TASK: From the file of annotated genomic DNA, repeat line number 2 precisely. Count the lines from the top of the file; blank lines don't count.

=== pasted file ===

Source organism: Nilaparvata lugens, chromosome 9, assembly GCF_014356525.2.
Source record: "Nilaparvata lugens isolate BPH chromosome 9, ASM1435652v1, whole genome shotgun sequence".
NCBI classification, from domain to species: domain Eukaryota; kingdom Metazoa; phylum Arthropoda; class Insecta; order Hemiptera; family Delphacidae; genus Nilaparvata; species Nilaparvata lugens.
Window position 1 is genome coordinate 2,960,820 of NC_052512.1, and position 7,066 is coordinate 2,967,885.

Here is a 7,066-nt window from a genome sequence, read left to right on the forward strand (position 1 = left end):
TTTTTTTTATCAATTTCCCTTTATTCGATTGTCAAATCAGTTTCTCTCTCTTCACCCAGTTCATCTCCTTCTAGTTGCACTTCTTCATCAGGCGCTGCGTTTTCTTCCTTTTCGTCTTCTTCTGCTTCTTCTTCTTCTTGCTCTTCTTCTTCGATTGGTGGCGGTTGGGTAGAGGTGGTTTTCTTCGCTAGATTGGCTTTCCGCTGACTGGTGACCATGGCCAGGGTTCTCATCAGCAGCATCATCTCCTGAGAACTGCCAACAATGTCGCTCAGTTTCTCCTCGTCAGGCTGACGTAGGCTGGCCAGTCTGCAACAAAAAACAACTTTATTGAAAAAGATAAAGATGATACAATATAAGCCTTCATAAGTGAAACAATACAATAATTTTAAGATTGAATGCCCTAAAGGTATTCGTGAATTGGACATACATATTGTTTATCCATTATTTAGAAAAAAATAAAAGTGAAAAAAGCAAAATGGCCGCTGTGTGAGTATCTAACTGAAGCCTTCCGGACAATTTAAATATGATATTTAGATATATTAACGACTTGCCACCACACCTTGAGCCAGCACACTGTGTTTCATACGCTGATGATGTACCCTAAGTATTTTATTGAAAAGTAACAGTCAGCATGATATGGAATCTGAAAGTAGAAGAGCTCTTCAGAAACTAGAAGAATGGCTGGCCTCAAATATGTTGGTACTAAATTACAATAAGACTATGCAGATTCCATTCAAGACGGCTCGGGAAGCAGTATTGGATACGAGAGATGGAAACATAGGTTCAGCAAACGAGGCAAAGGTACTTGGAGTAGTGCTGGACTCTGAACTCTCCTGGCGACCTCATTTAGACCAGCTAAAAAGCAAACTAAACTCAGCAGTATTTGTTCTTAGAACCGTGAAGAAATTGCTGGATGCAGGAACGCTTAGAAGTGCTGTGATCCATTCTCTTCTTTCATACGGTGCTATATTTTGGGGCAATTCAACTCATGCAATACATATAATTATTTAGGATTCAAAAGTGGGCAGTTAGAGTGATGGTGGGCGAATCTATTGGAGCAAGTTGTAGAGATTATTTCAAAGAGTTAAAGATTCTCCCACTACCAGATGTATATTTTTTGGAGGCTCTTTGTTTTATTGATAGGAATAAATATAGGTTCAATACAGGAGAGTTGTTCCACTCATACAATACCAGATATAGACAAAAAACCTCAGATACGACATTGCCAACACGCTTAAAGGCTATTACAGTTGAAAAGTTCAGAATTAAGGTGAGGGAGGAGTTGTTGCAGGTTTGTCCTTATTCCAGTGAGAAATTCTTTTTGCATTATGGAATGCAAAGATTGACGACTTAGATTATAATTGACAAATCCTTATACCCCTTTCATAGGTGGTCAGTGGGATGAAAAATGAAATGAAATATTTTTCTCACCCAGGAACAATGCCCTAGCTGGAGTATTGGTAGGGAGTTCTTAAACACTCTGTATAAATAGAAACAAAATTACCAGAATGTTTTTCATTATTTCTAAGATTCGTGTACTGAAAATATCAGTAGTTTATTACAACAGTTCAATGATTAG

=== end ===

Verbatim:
Source record: "Nilaparvata lugens isolate BPH chromosome 9, ASM1435652v1, whole genome shotgun sequence".